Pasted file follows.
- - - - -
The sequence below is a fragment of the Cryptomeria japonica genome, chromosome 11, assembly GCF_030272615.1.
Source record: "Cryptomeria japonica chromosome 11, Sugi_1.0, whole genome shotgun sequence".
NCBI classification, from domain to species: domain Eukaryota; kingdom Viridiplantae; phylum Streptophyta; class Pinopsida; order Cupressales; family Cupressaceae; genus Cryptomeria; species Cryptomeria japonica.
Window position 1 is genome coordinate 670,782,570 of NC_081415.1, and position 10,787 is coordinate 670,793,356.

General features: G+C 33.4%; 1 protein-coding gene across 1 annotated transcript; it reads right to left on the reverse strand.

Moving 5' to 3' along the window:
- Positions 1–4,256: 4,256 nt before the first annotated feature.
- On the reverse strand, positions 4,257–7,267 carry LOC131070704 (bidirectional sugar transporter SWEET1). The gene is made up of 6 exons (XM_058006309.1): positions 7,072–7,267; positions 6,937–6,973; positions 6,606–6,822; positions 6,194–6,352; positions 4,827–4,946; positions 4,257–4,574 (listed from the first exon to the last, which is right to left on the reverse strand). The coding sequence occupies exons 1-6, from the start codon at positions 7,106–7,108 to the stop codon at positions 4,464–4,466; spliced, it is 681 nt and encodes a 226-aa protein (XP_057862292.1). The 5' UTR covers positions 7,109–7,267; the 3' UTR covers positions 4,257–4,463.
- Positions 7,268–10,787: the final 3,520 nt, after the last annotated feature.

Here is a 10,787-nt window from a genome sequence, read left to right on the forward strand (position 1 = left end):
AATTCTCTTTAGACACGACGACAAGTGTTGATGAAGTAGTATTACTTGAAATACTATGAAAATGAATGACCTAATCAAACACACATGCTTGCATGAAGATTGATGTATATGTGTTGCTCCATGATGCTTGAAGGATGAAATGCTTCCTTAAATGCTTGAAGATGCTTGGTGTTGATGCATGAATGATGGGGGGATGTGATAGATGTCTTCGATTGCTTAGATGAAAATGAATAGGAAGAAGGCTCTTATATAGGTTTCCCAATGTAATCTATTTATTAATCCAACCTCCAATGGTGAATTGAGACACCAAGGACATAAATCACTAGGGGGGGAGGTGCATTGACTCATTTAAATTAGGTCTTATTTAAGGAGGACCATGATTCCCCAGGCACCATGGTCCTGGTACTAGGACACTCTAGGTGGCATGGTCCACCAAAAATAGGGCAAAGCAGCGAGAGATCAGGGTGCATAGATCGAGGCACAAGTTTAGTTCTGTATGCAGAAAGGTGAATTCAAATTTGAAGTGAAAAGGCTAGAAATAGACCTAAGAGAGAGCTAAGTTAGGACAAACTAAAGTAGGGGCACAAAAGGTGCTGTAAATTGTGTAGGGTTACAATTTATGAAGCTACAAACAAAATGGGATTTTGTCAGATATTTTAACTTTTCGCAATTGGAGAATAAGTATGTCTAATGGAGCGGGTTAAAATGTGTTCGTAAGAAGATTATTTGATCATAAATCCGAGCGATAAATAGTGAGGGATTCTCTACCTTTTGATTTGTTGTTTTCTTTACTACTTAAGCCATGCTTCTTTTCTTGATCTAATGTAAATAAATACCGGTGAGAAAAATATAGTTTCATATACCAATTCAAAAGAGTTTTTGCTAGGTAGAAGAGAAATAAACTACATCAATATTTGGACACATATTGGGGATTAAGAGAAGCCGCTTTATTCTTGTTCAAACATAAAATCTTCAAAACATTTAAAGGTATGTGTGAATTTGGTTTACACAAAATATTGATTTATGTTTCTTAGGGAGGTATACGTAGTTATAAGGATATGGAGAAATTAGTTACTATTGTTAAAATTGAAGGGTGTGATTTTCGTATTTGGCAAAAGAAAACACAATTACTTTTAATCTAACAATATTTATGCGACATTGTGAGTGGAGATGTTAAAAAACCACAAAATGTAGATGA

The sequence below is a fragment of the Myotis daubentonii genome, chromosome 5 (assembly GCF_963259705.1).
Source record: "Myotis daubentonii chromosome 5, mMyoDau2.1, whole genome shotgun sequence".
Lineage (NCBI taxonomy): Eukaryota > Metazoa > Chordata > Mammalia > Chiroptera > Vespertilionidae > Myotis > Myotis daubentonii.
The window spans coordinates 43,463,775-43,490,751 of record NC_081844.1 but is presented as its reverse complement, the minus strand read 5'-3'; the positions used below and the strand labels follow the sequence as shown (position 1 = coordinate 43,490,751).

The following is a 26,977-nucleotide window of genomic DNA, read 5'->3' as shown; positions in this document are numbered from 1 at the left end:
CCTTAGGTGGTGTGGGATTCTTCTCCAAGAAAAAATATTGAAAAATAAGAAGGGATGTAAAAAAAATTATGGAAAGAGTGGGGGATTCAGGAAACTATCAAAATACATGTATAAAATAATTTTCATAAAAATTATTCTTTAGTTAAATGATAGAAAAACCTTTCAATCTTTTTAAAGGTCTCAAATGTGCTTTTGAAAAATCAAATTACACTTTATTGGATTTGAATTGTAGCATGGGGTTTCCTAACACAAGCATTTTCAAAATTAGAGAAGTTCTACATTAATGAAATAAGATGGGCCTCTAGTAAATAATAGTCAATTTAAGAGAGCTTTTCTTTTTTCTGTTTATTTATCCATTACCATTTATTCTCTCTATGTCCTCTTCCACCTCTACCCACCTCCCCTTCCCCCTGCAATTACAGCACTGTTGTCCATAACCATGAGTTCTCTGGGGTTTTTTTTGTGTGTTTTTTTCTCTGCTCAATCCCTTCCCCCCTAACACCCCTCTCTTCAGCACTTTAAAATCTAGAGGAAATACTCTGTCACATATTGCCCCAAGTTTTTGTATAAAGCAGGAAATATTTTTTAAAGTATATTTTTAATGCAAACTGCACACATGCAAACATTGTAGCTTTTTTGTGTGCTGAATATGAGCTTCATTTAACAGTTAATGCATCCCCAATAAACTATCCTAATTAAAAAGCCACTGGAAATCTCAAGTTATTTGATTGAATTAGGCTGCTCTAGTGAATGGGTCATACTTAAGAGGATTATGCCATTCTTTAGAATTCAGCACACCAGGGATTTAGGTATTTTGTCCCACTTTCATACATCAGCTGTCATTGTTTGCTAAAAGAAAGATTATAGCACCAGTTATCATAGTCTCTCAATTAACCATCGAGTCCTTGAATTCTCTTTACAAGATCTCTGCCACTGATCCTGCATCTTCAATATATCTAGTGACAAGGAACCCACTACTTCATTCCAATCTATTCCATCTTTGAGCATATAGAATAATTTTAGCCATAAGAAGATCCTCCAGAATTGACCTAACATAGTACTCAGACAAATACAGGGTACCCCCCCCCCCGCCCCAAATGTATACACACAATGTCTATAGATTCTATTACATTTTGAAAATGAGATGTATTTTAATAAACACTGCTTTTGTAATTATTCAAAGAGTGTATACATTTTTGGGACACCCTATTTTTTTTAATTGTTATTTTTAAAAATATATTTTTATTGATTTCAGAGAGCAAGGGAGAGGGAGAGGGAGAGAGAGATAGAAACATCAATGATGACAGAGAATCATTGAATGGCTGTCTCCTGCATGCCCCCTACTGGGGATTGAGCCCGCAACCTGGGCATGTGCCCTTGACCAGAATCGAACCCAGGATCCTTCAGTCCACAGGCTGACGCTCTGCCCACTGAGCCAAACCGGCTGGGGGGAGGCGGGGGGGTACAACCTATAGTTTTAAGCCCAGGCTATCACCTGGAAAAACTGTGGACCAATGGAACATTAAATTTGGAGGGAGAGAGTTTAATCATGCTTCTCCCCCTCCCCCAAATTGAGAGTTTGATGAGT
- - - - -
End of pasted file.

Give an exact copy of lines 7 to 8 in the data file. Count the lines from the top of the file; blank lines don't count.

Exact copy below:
- Positions 1–4,256: 4,256 nt before the first annotated feature.
- On the reverse strand, positions 4,257–7,267 carry LOC131070704 (bidirectional sugar transporter SWEET1). The gene is made up of 6 exons (XM_058006309.1): positions 7,072–7,267; positions 6,937–6,973; positions 6,606–6,822; positions 6,194–6,352; positions 4,827–4,946; positions 4,257–4,574 (listed from the first exon to the last, which is right to left on the reverse strand). The coding sequence occupies exons 1-6, from the start codon at positions 7,106–7,108 to the stop codon at positions 4,464–4,466; spliced, it is 681 nt and encodes a 226-aa protein (XP_057862292.1). The 5' UTR covers positions 7,109–7,267; the 3' UTR covers positions 4,257–4,463.